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Montgomery OKs La Chiquita incentive pact : News : Oswego Ledger-Sentinel : Hometown Newspaper for Oswego and Montgomery, Illinois
Montgomery OKs La Chiquita incentive pact
Supermarket chain to use sales tax rebates to renovate Douglas Road store

by John Etheredge


A La Chiquita supermarket is a step closer to opening in the Village of Montgomery as a result of action taken this week by the village board.

In a unanimous ballot Monday evening, the board approved a 15-year, $1.5 million sales tax incentive agreement with La Chiquita to assist the firm in its planned purchase and renovation of the Montgomery Marketplace supermarket at 1525 Douglas Road in the village.

Richard Young, the village's community development director, told board members the agreement calls for La Chiquita to make extensive repairs to the 30 year-old building and the adjoining parking lot.

In addition to a full service supermarket, Young said the La Chiquita will offer customers an in-store restaurant and a bakery.

Under terms of the agreement, the first $25,000 in sales tax generated annually by the store will go to the village. After the first $25,000 in years one to five of the agreement, La Chiquita will receive 60 percent of the sales tax revenues, while the village will receive 40 percent. In years six to 10 of the agreement, La Chiquita and the village will split the sales tax revenues 50-50. After the first $25,000 in years 11-15 of the agreement, the village will receive 60 percent of the revenue and La Chiquita will receive 40 percent.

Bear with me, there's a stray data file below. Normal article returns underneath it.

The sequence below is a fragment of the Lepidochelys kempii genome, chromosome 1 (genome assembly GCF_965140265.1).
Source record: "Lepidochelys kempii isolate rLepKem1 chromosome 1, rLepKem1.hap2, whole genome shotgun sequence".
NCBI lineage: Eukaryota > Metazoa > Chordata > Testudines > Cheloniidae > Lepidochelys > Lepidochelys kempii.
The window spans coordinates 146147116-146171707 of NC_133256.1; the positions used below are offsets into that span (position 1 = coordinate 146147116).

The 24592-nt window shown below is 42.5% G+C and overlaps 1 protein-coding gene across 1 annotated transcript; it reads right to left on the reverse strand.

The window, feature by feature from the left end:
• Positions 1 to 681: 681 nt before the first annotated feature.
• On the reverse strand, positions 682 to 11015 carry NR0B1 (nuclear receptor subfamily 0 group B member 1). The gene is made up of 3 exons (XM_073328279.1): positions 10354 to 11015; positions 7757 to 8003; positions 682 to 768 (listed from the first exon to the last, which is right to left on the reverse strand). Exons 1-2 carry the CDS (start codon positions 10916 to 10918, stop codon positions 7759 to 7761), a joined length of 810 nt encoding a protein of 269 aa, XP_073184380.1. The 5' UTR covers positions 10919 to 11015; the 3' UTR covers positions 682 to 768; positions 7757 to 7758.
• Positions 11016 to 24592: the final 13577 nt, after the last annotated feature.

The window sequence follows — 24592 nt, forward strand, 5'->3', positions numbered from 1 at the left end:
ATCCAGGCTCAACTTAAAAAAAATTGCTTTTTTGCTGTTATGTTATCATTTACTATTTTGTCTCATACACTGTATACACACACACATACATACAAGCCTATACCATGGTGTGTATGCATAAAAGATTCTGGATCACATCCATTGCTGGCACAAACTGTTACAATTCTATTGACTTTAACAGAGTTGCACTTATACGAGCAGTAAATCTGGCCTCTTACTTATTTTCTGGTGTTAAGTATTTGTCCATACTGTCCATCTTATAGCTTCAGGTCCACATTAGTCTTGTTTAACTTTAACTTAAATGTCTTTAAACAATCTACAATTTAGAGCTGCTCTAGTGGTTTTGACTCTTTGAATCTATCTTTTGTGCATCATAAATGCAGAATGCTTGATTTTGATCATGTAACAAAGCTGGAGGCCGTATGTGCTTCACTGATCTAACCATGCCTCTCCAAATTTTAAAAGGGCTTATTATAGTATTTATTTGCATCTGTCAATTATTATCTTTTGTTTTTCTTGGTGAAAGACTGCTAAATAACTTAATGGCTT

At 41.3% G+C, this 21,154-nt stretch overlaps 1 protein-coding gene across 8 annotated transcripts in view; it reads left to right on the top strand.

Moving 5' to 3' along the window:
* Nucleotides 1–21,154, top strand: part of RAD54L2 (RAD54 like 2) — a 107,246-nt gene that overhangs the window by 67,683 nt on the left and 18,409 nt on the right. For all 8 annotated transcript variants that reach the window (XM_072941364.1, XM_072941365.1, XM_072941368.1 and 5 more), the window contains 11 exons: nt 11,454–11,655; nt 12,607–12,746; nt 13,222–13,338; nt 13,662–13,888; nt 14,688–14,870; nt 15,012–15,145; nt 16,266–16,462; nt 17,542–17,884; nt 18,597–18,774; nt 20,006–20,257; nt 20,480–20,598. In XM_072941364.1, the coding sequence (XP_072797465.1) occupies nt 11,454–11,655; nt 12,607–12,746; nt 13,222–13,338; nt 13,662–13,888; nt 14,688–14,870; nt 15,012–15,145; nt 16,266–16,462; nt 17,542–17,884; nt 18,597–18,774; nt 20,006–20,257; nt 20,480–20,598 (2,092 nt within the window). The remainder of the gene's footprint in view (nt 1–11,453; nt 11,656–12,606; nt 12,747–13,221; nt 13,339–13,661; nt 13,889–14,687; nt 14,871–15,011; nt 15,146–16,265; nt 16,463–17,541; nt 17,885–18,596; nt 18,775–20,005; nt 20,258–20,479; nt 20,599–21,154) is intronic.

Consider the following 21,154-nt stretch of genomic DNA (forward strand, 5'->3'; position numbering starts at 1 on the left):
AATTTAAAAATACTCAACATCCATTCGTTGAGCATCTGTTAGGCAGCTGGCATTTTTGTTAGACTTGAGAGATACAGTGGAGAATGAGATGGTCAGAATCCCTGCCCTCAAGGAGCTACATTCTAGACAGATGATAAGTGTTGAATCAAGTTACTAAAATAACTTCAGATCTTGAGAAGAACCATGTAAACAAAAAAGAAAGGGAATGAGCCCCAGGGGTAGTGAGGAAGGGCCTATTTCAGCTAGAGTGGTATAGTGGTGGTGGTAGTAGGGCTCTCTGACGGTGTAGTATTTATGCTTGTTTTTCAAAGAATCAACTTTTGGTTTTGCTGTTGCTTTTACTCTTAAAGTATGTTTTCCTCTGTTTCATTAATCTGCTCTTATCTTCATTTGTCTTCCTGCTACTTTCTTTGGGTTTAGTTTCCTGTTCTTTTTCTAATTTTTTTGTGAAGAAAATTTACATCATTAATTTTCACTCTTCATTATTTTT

In addition, the agreement terms will set a total cap of $1.5 million on the amount La Chiquita can receive in rebated sales tax revenues over the 15 year term of the agreement.

Alfredo Linares, La Chiquita founder and president, thanked board members for their support and positive vote on the agreement.

"I will show you what I can do," Linares said.

Representatives of La Chiquita, village staff and Steve Andersson, village attorney, negotiated the agreement over the past few weeks.

In presenting the agreement to the board, Andersson noted the agreement requires La Chiquita to make "a variety of improvements" in the store "which is the whole reason for the reimbursements."

"I think everything in the agreement reflects what the board was looking for," Andersson said, adding, "You have a cap both in terms of the reimbursement (to La Chiquita) and the time (of the agreement). It does not go on forever."

Andersson also noted that he and other village officials recently toured a La Chiquita store.

"We were able to go behind the scenes-not just the public areas-and we saw the full area (of the store) and what we saw was a very well oiled machine," he said, adding, "Not speaking strictly as the village attorney, but as someone who saw the operation that provides a level of assurance that you are, in a way, getting into a partnership with someone you can rely on."